I have a Nginx proxy (mirrored) on physical hosts. A bigger budget and I might simply have a hardware proxy box like an F5, but this fits my budget and needs. The proxy fronts for physical services, VMs and containers, so it needs to be there even if the backend servers are not.

I have DNS on my physical hosts. Another resource that needs to be highly available and come online early.

I worked in a shop back when virtualization was still minimal. We had Solaris Zones, but I was about the only one who knew how to use them, so we had production servers which often ran at 10% capacity and even at their peak didn't usually exceed 20%, because they provided services that needed to be isolated. We were running short on rack space and worse - we were popping circuit breakers. So virtualization was something badly needed there.

I mentioned that my Docker instances are actually in VMs. That has a few advantages. For one, currently Docker can crash when I do certain types of Docker image builds on CentOS 6, but not on CentOS 7. So, since I prefer CentOS 6 (no systemd to annoy me), I keep both OS's in respective VMs. Also, VMs can hot-migrate to other physical hosts if their primary host deteriorates. And finally, OS updates to the VMs (especially Docker updates) don't have the potential to take the entire physical server offline for long periods of time. If things go really sour, I can revert the VM image and I don't have to take down all the machine services at once.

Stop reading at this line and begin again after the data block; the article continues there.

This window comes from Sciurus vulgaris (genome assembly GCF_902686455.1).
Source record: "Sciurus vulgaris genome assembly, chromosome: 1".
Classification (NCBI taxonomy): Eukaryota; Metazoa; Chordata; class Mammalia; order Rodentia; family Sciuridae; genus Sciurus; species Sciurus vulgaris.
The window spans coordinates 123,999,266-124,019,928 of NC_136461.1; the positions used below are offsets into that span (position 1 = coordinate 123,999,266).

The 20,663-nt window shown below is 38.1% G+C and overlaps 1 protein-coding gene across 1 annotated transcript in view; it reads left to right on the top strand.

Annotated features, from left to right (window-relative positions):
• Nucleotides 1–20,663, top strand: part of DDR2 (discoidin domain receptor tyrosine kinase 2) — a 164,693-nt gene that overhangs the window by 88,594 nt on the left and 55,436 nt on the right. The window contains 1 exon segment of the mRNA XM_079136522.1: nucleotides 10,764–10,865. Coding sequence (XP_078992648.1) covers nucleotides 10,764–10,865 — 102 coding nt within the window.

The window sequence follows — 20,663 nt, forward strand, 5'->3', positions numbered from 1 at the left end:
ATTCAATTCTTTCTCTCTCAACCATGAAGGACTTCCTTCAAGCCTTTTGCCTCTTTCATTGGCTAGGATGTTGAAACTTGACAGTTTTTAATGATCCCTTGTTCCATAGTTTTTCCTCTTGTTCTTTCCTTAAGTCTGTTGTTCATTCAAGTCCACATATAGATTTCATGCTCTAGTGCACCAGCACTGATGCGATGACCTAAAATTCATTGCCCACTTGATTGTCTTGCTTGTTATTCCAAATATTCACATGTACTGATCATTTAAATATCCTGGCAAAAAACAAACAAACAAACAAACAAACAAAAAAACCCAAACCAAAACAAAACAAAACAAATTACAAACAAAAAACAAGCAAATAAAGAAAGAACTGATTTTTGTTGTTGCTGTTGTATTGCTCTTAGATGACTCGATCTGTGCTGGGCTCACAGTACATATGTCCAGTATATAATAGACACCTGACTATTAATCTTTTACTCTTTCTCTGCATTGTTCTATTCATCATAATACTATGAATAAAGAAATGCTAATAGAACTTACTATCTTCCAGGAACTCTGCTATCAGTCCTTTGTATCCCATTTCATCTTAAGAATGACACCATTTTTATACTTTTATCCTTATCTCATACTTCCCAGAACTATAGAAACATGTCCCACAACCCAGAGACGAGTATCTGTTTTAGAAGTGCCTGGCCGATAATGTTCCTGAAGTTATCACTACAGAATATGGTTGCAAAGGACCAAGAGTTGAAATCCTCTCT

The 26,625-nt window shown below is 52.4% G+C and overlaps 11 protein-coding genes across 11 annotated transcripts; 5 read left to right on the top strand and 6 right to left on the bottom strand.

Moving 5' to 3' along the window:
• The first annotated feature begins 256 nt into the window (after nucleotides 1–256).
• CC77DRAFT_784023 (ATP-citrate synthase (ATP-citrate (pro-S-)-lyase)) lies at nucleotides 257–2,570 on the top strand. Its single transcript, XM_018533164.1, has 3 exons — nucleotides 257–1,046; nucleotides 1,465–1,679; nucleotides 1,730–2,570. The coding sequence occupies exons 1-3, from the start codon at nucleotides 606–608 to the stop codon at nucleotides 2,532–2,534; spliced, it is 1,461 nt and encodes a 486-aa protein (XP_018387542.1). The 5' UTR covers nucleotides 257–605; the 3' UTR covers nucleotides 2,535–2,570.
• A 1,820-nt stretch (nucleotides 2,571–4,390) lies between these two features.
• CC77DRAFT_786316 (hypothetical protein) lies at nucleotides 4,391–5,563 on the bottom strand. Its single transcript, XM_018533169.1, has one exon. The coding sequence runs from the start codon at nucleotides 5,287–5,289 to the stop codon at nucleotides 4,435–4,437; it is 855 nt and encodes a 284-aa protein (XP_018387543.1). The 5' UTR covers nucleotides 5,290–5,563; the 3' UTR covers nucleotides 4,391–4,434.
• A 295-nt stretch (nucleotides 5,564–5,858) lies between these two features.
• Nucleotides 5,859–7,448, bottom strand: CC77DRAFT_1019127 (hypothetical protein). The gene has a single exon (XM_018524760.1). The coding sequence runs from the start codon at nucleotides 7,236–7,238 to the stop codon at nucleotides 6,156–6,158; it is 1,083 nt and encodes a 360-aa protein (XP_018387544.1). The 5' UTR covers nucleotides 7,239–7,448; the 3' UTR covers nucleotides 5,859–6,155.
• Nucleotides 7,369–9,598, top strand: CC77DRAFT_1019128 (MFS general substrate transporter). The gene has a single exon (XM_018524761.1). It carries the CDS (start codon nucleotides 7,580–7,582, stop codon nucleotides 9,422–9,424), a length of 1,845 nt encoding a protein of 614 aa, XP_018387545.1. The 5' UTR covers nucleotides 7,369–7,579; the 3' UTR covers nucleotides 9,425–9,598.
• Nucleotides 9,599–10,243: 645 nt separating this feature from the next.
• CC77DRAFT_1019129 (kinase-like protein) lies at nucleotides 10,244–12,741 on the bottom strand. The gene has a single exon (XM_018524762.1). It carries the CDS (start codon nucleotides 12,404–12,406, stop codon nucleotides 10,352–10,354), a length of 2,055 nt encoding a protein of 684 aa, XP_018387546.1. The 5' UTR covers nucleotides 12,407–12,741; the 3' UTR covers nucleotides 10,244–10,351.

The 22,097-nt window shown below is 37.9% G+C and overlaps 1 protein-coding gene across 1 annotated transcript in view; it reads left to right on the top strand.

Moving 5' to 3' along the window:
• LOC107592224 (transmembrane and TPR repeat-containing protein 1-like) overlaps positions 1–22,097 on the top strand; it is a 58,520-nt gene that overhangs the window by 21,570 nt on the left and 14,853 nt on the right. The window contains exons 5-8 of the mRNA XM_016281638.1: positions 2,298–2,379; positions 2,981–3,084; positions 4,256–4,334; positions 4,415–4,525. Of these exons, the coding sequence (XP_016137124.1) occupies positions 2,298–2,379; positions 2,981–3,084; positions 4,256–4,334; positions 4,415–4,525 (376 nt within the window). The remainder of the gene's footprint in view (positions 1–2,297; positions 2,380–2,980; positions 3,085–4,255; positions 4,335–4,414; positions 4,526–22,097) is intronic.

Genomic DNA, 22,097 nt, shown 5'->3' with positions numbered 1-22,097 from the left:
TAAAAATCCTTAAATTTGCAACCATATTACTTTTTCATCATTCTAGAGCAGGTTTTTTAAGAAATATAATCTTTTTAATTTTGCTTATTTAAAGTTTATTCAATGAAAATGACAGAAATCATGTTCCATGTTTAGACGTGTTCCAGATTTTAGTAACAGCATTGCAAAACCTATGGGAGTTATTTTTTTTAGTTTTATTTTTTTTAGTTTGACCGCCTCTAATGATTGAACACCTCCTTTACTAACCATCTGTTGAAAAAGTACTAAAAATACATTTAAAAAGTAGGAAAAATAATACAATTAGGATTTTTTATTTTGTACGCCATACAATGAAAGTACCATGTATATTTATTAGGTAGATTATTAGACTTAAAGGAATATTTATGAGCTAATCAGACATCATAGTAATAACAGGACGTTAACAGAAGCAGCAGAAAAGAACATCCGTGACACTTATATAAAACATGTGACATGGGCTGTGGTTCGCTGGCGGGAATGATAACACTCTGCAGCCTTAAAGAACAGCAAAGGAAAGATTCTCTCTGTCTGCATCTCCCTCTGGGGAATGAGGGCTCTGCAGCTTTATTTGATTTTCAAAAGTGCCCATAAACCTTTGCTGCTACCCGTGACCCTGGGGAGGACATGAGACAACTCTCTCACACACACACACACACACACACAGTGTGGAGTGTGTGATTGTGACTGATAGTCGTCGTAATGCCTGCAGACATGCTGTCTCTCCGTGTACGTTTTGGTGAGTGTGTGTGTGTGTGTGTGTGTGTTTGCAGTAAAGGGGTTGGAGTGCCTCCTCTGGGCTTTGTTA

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If it is important for the data to remain secure, then is cloud avoided in those cases?
 
Tim Holloway
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As a rule, anything really critical I'd run on local servers. Relying on the cloud, as we periodically get reminded, can be dangerous.

Cloud-based systems can be attacked from other clients within the cloud. And if the cloud goes down (and Amazon periodically does), you've no control over your own resources.

And if government agencies decide that one of the other cloud clients is supporting a criminal or terrorist association, they can storm the cloud data center and physically start removing and examining equipment, irrespective of whether it has your innocent data or the suspect data. I recall an especially blatant example of this that happened in Texas, a few years ago. Some of the "cloud outages" in fact, might be cover-ups for more recent incidents where they've learned to be a bit more subtle.

Your local servers can, of course, fail, the ISP servicing them can fail, and of course, local support means hiring your own sysadmins. But if your information assets are valuable enough, it may be worth it.
 
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Thanks for replying to a thread where the previous reply was from you itself which was around 4 years back.
 
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Tim Holloway wrote:As a rule, anything really critical I'd run on local servers. Relying on the cloud, as we periodically get reminded, can be dangerous.



How about having such data in private/hybrid cloud?